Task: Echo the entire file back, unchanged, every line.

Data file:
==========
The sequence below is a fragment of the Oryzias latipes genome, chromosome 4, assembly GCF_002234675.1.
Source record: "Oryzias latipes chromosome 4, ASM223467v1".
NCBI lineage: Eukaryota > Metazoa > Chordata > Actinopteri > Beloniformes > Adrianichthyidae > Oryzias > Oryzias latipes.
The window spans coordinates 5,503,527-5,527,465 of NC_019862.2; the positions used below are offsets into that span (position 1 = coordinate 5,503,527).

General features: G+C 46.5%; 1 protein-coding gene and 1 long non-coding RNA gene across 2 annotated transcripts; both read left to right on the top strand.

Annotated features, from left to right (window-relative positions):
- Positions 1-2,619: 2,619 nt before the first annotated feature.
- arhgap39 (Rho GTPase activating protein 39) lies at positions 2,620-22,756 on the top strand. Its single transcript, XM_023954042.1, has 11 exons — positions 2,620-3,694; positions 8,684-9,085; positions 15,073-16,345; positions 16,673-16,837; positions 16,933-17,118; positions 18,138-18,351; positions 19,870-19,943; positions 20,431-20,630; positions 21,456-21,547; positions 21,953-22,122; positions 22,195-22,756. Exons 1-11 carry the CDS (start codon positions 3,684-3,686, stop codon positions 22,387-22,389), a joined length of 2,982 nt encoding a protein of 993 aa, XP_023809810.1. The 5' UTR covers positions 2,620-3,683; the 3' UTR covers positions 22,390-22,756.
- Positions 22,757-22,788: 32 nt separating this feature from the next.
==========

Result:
The sequence below is a fragment of the Oryzias latipes genome, chromosome 4, assembly GCF_002234675.1.
Source record: "Oryzias latipes chromosome 4, ASM223467v1".
NCBI lineage: Eukaryota > Metazoa > Chordata > Actinopteri > Beloniformes > Adrianichthyidae > Oryzias > Oryzias latipes.
The window spans coordinates 5,503,527-5,527,465 of NC_019862.2; the positions used below are offsets into that span (position 1 = coordinate 5,503,527).

General features: G+C 46.5%; 1 protein-coding gene and 1 long non-coding RNA gene across 2 annotated transcripts; both read left to right on the top strand.

Annotated features, from left to right (window-relative positions):
- Positions 1-2,619: 2,619 nt before the first annotated feature.
- arhgap39 (Rho GTPase activating protein 39) lies at positions 2,620-22,756 on the top strand. Its single transcript, XM_023954042.1, has 11 exons — positions 2,620-3,694; positions 8,684-9,085; positions 15,073-16,345; positions 16,673-16,837; positions 16,933-17,118; positions 18,138-18,351; positions 19,870-19,943; positions 20,431-20,630; positions 21,456-21,547; positions 21,953-22,122; positions 22,195-22,756. Exons 1-11 carry the CDS (start codon positions 3,684-3,686, stop codon positions 22,387-22,389), a joined length of 2,982 nt encoding a protein of 993 aa, XP_023809810.1. The 5' UTR covers positions 2,620-3,683; the 3' UTR covers positions 22,390-22,756.
- Positions 22,757-22,788: 32 nt separating this feature from the next.